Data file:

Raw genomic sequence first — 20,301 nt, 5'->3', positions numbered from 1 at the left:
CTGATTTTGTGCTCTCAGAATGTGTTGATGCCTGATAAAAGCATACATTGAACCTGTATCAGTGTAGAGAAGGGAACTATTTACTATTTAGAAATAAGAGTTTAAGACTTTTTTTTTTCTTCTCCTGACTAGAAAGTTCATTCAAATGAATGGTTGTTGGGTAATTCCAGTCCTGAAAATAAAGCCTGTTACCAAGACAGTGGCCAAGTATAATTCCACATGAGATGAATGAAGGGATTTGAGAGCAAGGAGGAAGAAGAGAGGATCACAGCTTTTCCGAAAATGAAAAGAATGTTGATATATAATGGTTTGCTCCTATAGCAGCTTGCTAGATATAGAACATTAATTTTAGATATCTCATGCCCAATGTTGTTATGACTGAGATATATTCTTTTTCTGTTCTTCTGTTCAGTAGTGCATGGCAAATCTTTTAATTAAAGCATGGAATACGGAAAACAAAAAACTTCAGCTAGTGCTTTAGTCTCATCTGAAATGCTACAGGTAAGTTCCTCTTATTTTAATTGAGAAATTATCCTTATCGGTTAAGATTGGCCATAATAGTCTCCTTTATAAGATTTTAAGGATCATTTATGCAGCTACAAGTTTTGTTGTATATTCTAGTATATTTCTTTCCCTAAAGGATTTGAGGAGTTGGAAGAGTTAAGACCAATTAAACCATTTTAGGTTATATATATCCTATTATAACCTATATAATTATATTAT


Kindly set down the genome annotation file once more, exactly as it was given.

Raw genomic sequence first — 20,301 nt, 5'->3', positions numbered from 1 at the left:
CTGATTTTGTGCTCTCAGAATGTGTTGATGCCTGATAAAAGCATACATTGAACCTGTATCAGTGTAGAGAAGGGAACTATTTACTATTTAGAAATAAGAGTTTAAGACTTTTTTTTTTCTTCTCCTGACTAGAAAGTTCATTCAAATGAATGGTTGTTGGGTAATTCCAGTCCTGAAAATAAAGCCTGTTACCAAGACAGTGGCCAAGTATAATTCCACATGAGATGAATGAAGGGATTTGAGAGCAAGGAGGAAGAAGAGAGGATCACAGCTTTTCCGAAAATGAAAAGAATGTTGATATATAATGGTTTGCTCCTATAGCAGCTTGCTAGATATAGAACATTAATTTTAGATATCTCATGCCCAATGTTGTTATGACTGAGATATATTCTTTTTCTGTTCTTCTGTTCAGTAGTGCATGGCAAATCTTTTAATTAAAGCATGGAATACGGAAAACAAAAAACTTCAGCTAGTGCTTTAGTCTCATCTGAAATGCTACAGGTAAGTTCCTCTTATTTTAATTGAGAAATTATCCTTATCGGTTAAGATTGGCCATAATAGTCTCCTTTATAAGATTTTAAGGATCATTTATGCAGCTACAAGTTTTGTTGTATATTCTAGTATATTTCTTTCCCTAAAGGATTTGAGGAGTTGGAAGAGTTAAGACCAATTAAACCATTTTAGGTTATATATATCCTATTATAACCTATATAATTATATTAT